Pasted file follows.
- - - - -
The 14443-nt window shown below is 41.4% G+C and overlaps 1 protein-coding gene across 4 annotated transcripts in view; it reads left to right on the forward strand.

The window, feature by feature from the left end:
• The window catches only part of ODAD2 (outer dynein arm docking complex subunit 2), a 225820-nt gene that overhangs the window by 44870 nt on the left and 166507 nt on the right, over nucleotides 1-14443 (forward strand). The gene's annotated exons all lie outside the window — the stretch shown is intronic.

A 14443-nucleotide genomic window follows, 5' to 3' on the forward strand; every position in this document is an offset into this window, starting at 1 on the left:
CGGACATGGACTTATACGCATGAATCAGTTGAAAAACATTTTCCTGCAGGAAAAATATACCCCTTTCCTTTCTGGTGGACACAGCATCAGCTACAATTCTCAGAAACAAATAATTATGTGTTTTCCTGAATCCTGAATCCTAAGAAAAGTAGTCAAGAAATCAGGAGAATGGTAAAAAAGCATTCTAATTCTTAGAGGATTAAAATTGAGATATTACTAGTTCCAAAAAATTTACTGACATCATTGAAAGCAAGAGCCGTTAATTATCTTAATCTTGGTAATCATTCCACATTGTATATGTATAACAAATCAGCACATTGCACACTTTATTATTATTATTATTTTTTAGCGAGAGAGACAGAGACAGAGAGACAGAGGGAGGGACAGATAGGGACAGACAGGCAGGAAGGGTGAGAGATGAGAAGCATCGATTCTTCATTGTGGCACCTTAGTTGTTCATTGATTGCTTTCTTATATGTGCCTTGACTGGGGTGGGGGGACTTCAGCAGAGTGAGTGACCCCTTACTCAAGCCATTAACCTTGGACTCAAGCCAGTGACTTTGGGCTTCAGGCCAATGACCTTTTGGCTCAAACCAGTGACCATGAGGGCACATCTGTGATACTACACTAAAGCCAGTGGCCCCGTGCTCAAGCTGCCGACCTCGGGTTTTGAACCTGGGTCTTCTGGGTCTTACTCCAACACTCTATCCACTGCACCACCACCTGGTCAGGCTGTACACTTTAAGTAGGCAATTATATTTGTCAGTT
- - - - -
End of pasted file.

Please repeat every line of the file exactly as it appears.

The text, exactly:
The 14443-nt window shown below is 41.4% G+C and overlaps 1 protein-coding gene across 4 annotated transcripts in view; it reads left to right on the forward strand.

The window, feature by feature from the left end:
• The window catches only part of ODAD2 (outer dynein arm docking complex subunit 2), a 225820-nt gene that overhangs the window by 44870 nt on the left and 166507 nt on the right, over nucleotides 1-14443 (forward strand). The gene's annotated exons all lie outside the window — the stretch shown is intronic.

A 14443-nucleotide genomic window follows, 5' to 3' on the forward strand; every position in this document is an offset into this window, starting at 1 on the left:
CGGACATGGACTTATACGCATGAATCAGTTGAAAAACATTTTCCTGCAGGAAAAATATACCCCTTTCCTTTCTGGTGGACACAGCATCAGCTACAATTCTCAGAAACAAATAATTATGTGTTTTCCTGAATCCTGAATCCTAAGAAAAGTAGTCAAGAAATCAGGAGAATGGTAAAAAAGCATTCTAATTCTTAGAGGATTAAAATTGAGATATTACTAGTTCCAAAAAATTTACTGACATCATTGAAAGCAAGAGCCGTTAATTATCTTAATCTTGGTAATCATTCCACATTGTATATGTATAACAAATCAGCACATTGCACACTTTATTATTATTATTATTTTTTAGCGAGAGAGACAGAGACAGAGAGACAGAGGGAGGGACAGATAGGGACAGACAGGCAGGAAGGGTGAGAGATGAGAAGCATCGATTCTTCATTGTGGCACCTTAGTTGTTCATTGATTGCTTTCTTATATGTGCCTTGACTGGGGTGGGGGGACTTCAGCAGAGTGAGTGACCCCTTACTCAAGCCATTAACCTTGGACTCAAGCCAGTGACTTTGGGCTTCAGGCCAATGACCTTTTGGCTCAAACCAGTGACCATGAGGGCACATCTGTGATACTACACTAAAGCCAGTGGCCCCGTGCTCAAGCTGCCGACCTCGGGTTTTGAACCTGGGTCTTCTGGGTCTTACTCCAACACTCTATCCACTGCACCACCACCTGGTCAGGCTGTACACTTTAAGTAGGCAATTATATTTGTCAGTT